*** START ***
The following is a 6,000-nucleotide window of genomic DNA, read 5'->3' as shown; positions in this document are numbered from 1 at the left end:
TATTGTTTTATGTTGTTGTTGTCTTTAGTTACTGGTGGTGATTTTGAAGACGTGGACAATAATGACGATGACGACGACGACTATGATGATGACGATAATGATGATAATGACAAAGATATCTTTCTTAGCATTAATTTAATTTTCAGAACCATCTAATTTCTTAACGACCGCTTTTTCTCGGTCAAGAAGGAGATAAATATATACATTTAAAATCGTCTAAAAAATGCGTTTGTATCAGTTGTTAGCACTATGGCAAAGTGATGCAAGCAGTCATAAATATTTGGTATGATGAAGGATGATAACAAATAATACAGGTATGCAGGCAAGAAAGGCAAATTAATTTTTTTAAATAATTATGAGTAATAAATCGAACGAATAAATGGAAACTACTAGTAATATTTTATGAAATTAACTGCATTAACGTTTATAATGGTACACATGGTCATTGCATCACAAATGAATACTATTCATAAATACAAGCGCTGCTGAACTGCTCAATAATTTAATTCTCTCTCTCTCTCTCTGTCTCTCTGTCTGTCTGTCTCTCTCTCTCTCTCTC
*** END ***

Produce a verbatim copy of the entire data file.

The following is a 6,000-nucleotide window of genomic DNA, read 5'->3' as shown; positions in this document are numbered from 1 at the left end:
TATTGTTTTATGTTGTTGTTGTCTTTAGTTACTGGTGGTGATTTTGAAGACGTGGACAATAATGACGATGACGACGACGACTATGATGATGACGATAATGATGATAATGACAAAGATATCTTTCTTAGCATTAATTTAATTTTCAGAACCATCTAATTTCTTAACGACCGCTTTTTCTCGGTCAAGAAGGAGATAAATATATACATTTAAAATCGTCTAAAAAATGCGTTTGTATCAGTTGTTAGCACTATGGCAAAGTGATGCAAGCAGTCATAAATATTTGGTATGATGAAGGATGATAACAAATAATACAGGTATGCAGGCAAGAAAGGCAAATTAATTTTTTTAAATAATTATGAGTAATAAATCGAACGAATAAATGGAAACTACTAGTAATATTTTATGAAATTAACTGCATTAACGTTTATAATGGTACACATGGTCATTGCATCACAAATGAATACTATTCATAAATACAAGCGCTGCTGAACTGCTCAATAATTTAATTCTCTCTCTCTCTCTCTGTCTCTCTGTCTGTCTGTCTCTCTCTCTCTCTCTC